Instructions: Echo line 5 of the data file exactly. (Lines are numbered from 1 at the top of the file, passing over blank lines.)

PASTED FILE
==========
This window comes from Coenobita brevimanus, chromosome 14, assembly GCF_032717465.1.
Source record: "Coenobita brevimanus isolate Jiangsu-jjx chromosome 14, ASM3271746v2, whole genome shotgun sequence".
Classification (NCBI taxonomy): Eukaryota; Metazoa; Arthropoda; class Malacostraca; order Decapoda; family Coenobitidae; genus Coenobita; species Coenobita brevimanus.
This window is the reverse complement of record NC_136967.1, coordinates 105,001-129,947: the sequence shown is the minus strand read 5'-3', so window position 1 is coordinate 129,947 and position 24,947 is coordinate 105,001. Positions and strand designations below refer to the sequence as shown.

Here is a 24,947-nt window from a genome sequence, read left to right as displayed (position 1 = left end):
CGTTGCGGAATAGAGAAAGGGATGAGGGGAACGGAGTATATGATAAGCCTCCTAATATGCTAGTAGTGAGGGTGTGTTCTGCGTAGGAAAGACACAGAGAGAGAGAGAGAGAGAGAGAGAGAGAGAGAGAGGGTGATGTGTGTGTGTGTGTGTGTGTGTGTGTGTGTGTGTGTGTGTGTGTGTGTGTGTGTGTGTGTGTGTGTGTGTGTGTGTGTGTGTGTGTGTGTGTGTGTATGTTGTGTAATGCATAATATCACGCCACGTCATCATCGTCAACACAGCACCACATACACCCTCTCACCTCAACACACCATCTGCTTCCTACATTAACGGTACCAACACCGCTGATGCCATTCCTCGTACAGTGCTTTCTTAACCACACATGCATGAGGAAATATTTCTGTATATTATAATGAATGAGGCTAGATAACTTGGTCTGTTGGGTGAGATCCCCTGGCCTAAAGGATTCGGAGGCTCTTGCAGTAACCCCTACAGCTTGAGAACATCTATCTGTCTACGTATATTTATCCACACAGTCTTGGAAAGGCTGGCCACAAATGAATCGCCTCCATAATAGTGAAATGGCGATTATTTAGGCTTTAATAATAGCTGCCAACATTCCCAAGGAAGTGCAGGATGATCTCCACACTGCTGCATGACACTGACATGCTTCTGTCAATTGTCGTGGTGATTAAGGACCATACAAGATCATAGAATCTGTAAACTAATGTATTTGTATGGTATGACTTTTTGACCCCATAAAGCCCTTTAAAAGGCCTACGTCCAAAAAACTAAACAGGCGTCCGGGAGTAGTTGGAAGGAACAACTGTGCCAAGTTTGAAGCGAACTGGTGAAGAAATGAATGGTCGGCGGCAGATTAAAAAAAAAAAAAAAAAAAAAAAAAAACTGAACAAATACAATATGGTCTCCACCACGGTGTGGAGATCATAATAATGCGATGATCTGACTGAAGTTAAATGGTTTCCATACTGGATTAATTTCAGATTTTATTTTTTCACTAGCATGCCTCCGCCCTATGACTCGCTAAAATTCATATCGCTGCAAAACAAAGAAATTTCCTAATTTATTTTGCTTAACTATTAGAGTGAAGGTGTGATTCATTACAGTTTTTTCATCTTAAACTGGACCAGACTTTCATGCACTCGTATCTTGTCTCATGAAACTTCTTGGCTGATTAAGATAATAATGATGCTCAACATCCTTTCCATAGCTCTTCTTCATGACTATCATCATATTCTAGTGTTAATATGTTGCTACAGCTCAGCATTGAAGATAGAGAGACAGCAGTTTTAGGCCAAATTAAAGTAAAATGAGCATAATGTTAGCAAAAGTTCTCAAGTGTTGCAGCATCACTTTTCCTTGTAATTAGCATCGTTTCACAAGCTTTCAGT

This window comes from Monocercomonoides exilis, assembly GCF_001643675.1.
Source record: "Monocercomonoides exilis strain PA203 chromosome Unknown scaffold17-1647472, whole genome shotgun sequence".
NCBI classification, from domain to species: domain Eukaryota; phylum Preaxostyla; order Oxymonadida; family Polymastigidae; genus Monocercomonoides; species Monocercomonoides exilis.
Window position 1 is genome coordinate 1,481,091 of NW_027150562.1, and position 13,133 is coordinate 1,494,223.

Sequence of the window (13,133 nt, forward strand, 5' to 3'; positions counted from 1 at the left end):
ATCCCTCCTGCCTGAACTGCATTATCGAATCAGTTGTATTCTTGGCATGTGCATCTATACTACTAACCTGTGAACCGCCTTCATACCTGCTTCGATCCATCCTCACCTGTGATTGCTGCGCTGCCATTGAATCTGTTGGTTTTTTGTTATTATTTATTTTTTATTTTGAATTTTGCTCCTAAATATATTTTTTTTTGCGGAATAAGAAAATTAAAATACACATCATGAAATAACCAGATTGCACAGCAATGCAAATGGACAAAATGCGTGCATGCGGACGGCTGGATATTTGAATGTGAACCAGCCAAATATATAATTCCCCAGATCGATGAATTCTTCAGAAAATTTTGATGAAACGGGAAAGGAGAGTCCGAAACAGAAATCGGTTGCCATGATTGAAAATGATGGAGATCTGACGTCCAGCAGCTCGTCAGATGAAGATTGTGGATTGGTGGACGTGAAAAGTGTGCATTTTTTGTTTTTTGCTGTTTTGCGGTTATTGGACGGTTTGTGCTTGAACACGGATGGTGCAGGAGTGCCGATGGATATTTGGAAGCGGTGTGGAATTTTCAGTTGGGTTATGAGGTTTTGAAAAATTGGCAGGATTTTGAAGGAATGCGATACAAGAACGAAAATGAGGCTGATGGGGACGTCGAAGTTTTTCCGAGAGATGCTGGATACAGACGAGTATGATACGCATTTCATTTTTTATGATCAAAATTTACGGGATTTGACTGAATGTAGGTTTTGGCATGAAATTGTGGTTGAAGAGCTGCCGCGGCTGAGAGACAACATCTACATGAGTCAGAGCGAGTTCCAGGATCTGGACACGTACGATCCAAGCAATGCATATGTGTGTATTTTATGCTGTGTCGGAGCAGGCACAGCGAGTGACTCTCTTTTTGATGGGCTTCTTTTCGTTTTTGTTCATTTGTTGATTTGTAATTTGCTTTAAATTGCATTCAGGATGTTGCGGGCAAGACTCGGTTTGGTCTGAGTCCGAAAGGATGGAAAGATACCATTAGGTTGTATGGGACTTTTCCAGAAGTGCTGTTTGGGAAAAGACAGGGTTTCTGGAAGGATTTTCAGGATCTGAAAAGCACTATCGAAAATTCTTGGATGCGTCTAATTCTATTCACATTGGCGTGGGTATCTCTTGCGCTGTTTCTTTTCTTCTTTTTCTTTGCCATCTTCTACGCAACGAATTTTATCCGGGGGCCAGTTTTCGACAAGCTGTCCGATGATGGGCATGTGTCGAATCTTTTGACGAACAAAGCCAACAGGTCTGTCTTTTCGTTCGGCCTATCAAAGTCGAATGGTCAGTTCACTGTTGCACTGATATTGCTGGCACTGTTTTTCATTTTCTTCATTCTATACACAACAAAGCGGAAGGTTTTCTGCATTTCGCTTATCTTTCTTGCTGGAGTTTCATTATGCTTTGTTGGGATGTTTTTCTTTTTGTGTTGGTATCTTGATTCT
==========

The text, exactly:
Here is a 24,947-nt window from a genome sequence, read left to right as displayed (position 1 = left end):